The Senate Finance Committee is starting its markup hearings this morning. At the moment, Republican Orrin Hatch is speaking--and making the same point fellow Republican Charles Grassley did. The reason bipartisanship broke down, Hatch says, is that Obama rushed the process. If only he'd given the two parties more time to work out a deal, there'd be a bill with strong support from both parties.
Um, no. We've been engaged in a serious debate about health policy since the very first days of the 2008 presidential campaign; Congress has been talking about it since last summer. But, in a sense, the debate over health care reform stretches back much farther than that--to the debate over the Clinton health care plan, in 1993 and 1994, and beyond. The issues are familiar. So are the policy options. More debate won't mean more substantive enlightment. It will simply mean more time. The only thing bound to change is the underlying political environment--which, perhaps, is precisely what Grassley and Hatch want.
Hatch says, "the desire for reform is universal." But when you look at the positions Republicans have taken--and the amendments they've proposed--it's hard to take that seriously. They've consistently argued to scale back the plan, so that working class people wouldn't get the assistance they needed to buy insurance. They've argued for giving insurers far more leeway, quite possibly enough to effectively keep out people with serious medical conditions. With the apparent exception of Olympia Snowe, they're simply not willing to support the regulations and, more imoprtant, the public spending necessary to make sure every American can get health insurance.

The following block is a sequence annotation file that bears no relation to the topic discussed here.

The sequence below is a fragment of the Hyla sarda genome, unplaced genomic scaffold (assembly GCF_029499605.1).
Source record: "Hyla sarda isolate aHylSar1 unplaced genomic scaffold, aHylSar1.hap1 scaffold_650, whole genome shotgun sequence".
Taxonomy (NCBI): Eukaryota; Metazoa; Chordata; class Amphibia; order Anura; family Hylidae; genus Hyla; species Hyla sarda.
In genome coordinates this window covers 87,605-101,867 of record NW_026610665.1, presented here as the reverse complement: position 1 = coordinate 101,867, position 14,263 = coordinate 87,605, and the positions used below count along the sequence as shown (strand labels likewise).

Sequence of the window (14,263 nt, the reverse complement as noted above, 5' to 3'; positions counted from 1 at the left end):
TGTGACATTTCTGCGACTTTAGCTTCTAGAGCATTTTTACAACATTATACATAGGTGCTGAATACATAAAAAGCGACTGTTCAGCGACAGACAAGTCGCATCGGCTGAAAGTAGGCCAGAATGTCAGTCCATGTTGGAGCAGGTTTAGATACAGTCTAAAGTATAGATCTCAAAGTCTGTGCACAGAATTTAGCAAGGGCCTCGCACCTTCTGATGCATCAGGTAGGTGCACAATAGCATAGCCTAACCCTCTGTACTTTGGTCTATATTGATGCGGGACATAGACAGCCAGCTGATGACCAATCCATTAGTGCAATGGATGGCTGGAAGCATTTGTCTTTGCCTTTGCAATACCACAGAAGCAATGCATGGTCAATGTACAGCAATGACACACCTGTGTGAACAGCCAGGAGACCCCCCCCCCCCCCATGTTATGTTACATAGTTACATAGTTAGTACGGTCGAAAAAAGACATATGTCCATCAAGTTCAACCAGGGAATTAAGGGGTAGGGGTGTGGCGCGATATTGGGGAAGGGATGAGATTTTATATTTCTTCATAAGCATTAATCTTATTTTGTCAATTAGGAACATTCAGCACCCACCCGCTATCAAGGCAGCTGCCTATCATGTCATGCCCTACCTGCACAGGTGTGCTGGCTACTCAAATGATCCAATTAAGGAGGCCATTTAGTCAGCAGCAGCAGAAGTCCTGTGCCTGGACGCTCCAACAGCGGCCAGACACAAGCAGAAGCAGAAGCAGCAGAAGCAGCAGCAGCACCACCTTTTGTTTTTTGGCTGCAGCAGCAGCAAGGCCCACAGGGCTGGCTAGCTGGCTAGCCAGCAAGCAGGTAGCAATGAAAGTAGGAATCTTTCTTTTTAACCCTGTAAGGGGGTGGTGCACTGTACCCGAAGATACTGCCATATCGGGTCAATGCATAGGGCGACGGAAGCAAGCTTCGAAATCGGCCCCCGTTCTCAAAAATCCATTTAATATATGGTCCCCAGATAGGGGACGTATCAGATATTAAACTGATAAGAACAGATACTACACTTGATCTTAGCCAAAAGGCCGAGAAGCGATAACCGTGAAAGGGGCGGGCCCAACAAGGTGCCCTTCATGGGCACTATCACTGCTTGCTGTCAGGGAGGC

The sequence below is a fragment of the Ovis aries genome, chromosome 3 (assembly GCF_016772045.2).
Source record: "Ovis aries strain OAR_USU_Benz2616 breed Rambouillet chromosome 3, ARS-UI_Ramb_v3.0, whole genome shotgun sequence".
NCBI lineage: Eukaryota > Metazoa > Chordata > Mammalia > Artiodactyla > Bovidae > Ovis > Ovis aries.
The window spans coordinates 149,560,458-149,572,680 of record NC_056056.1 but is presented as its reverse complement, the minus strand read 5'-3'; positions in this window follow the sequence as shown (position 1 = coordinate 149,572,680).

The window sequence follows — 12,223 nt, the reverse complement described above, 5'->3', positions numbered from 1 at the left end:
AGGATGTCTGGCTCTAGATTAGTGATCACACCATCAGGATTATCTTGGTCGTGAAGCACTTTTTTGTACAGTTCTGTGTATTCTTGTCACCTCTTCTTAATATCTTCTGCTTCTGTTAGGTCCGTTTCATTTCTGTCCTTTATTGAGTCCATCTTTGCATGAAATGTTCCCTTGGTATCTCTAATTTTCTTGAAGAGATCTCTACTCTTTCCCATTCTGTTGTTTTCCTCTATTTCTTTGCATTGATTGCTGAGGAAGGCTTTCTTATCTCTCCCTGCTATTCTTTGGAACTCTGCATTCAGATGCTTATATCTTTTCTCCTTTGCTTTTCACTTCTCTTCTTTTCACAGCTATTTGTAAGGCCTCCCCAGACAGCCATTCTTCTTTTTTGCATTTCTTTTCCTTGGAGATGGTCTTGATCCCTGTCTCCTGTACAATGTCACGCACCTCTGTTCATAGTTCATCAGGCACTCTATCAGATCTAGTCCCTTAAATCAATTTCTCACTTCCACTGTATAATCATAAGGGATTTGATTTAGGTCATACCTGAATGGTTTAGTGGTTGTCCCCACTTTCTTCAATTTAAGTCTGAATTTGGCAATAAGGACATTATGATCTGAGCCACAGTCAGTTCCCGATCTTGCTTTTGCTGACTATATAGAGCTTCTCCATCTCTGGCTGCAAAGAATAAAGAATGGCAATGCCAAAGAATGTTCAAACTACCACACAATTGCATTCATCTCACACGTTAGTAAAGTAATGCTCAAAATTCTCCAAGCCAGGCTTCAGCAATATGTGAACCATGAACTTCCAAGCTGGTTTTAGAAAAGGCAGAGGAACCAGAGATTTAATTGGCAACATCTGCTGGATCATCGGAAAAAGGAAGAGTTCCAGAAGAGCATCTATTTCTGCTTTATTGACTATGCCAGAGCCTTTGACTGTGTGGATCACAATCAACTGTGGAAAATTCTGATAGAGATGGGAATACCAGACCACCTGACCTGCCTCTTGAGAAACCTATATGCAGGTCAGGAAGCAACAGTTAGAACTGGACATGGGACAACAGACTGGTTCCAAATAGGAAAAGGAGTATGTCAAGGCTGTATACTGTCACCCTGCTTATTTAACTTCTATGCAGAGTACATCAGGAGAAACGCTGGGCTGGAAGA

That's their prerogative, of course. But they shouldn't pretend that they could have come to an agreement with the Democrats, if only there had been more time.
By the way, if you want the blow-by-blow, I'm sending out short dispatches on my twitter account: @jcohntnr.
Update: Wonk Room has a list of Republican amendments to the Finance bill that would weaken its affordability provisions.